Remember, these would have had gates opening to the inner courts. Now, we know that if a gate opened up to the inner courts in a building (tent), the tent had the kedusha of the inner court. In the Temple building, the Nicanor Gate is where they would have stood to be near the Ohel Moed. The Sanhedrin met in the chamber called “Beit Avtinas” and it opened up to the inner courts so they were “before the tent of meeting” or Ohel Moed (before the Lord). That building had the kedusha of the courts. This is why it is so important to know the words that are being communicated in the Scriptures. The words are going to define what is trying to be said.

In Exo 29.1, we mentioned that in Hebrew “the thing” (KJV) is the word “ha davar.” It is a very powerful word. It alludes to John 1.1 where it says, “In the beginning was the Word.” It has the definite article “the” before it meaning the Davar was the expression of God, or in other words, Yeshua had to be as divine as the Father, the exact expression (John 1.18) and in the “bosom” of the Father. Yeshua is the personification of the Davar (like words are the “logos” of thought). He is introducing to the readers of John someone whom he first names in verse 17 by using Divine conceptual pictures and paints an incredible picture of Yeshua by introducing titles and concepts from the Torah, including our verse in Exo 29.1. Notice that “davar” is used there in conjunction with the introduction and consecration of a priest! The priests are getting ready for spiritual warfare. Num 4.3 says, “From thirty years and upward, even to fifty years old, all who enter the service (Hebrew “Tza’va” meaning warfare-4.23, 4.30) to do the work (melakah) in the tent of meeting (Ohel Moed).”

Exo 29.10 says the bull is going to be brought to the doorway before the tent of meeting and they will do “semicha” or the laying on of hands. Now, the semicha, or laying on of hands, is not what is practiced today in some areas of Christianity. It is not a magical gesture establishing contact between man and God, or to symbolically imply that the bull was a substitute for Aaron and his sons. Instead, it is a solemn attestation that the bull has come from Aaron and his sons who are performing the semicha on the animal’s head.

In Exo 29.11-14 the bull is slaughtered and some of the blood was put on the horns of the altar with the finger. Then the rest of the blood was poured out at the base (yesod) of the altar. The flesh of the bull, its hide, shall be burned outside the camp because it is a sin offering (Korban Chata’at). We want to make sure that we know that this first offering was a sin offering. Nobody was going to eat the bull. The fat (chelev) and the inner organs will be burned on the altar. Everything that is left will be taken outside of the camp.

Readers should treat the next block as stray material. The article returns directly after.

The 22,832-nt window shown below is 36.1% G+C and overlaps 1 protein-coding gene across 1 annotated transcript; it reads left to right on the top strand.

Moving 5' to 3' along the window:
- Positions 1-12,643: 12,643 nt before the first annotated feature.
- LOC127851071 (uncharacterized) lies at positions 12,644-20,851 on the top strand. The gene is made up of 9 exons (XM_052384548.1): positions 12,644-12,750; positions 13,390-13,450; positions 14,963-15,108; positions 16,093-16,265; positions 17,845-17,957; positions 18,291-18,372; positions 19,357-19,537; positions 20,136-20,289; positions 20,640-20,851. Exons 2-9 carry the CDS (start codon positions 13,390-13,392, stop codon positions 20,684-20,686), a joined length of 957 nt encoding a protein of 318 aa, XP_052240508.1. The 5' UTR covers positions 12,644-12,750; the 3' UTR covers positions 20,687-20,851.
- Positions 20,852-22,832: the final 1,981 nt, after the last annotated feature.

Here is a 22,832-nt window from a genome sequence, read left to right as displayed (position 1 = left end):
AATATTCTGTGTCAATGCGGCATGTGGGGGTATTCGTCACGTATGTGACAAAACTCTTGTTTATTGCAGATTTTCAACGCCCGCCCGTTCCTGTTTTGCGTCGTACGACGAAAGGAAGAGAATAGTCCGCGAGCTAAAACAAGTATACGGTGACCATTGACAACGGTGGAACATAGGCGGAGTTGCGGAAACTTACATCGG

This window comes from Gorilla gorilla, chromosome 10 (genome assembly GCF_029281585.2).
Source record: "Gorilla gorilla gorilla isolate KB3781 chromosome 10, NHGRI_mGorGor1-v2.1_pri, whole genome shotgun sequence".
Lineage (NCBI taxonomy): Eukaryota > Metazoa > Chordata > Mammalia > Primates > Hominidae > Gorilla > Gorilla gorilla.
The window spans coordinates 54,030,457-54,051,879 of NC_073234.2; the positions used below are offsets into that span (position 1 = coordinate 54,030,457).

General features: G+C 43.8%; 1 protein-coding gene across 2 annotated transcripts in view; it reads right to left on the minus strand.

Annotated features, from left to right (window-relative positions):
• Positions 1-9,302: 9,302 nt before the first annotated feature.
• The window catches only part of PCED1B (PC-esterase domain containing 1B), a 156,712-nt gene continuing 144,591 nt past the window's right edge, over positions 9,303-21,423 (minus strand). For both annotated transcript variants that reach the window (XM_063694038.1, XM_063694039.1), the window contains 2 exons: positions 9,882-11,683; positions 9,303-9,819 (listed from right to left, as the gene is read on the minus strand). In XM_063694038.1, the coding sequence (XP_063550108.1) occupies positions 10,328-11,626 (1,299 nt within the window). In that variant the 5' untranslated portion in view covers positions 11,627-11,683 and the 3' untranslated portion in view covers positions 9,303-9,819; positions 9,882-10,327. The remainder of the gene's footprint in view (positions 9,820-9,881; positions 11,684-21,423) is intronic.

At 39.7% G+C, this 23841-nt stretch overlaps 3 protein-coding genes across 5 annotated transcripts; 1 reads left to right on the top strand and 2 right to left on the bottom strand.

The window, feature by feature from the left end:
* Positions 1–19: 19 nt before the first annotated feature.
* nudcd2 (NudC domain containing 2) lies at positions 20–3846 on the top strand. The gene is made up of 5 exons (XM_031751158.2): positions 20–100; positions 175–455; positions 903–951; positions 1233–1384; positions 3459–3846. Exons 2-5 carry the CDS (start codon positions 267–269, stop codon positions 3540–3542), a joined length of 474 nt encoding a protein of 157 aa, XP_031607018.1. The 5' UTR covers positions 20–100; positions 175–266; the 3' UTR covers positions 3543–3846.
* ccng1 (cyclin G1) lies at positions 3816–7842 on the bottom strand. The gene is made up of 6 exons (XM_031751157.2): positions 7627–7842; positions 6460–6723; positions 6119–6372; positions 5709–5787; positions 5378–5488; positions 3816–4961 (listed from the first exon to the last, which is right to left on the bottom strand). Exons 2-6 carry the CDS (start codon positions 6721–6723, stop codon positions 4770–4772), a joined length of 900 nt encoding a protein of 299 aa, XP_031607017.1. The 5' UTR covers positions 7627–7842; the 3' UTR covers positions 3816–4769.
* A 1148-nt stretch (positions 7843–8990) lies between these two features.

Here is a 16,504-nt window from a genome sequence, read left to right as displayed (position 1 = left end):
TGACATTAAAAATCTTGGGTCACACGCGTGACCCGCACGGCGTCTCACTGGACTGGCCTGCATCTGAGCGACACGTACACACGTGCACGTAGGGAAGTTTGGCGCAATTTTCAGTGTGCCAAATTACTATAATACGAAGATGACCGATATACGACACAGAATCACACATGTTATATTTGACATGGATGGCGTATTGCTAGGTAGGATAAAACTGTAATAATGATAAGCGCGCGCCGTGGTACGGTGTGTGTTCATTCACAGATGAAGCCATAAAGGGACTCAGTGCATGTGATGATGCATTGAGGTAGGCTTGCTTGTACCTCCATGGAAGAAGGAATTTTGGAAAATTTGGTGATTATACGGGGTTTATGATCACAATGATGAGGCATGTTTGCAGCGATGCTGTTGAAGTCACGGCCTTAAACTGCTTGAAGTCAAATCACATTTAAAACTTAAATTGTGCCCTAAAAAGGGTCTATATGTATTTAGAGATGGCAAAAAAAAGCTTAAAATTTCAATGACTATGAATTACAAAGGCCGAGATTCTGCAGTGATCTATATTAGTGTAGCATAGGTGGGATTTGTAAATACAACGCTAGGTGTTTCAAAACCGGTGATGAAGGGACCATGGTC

Now, what do we know about that? North of the altar and the camp is where they would have gone, outside of the place where anyone has camped. It is the most holy of the kornanot. It is slaughtered north of the altar (Lev 1.1-12). When one came to Jerusalem, there was a place called the “Beit Seraph” meaning “House of Burning.” It is also called the “Beit Ha Deshen” or “House of Ashes.” Why is this important? Everything in Scripture means something. If the Lord gives us a detail it is for a reason. We may not know why a detail is important at first,but it is important because he put it there and eventually we will know why.

In the Scriptures we are going to have the House of Burning mentioned many times. Most people are totally unaware of it. In the Mishnah, it is mentioned hundreds of times. In the Talmud, even more times. We have something mentioned over and over again, and most people are unaware of it. So, when we think about it, we have to ask questions. Is it possible that this is an important concept?

Exo 29.15-35 tells us about the rest of the ceremony. The blood of the bull is put on the horns of the altar with his finger, and the remaining blood poured out at the base of the altar, as we have mentioned. Now, who is doing all this? It can’t be Aaron or his sons, they are the ones being consecrated. It is Moses doing all this. It will be the only time he was allowed to perform this function because from now on, Aaron and his sons will be doing the offerings.

We also know that the blood is put all around the altar, but how was this done. It will be put on all four sides of the altar. Moses took the blood which was in a vessel and he hits the corner of the altar, hitting two sides at once. Then he goes to the opposite side and does it there, hitting the two other sides. The first ram is cut into its pieces (called “rightly dividing”), and washes the entrails and the legs, and puts it with its pieces, with the head. The entire ram is then offered up on the altar as a Korban Olah (burnt offering) and it is treated differently than the bull (only the innards were burnt). So, so far, we have had a Korban Chata’at and a Korban Olah.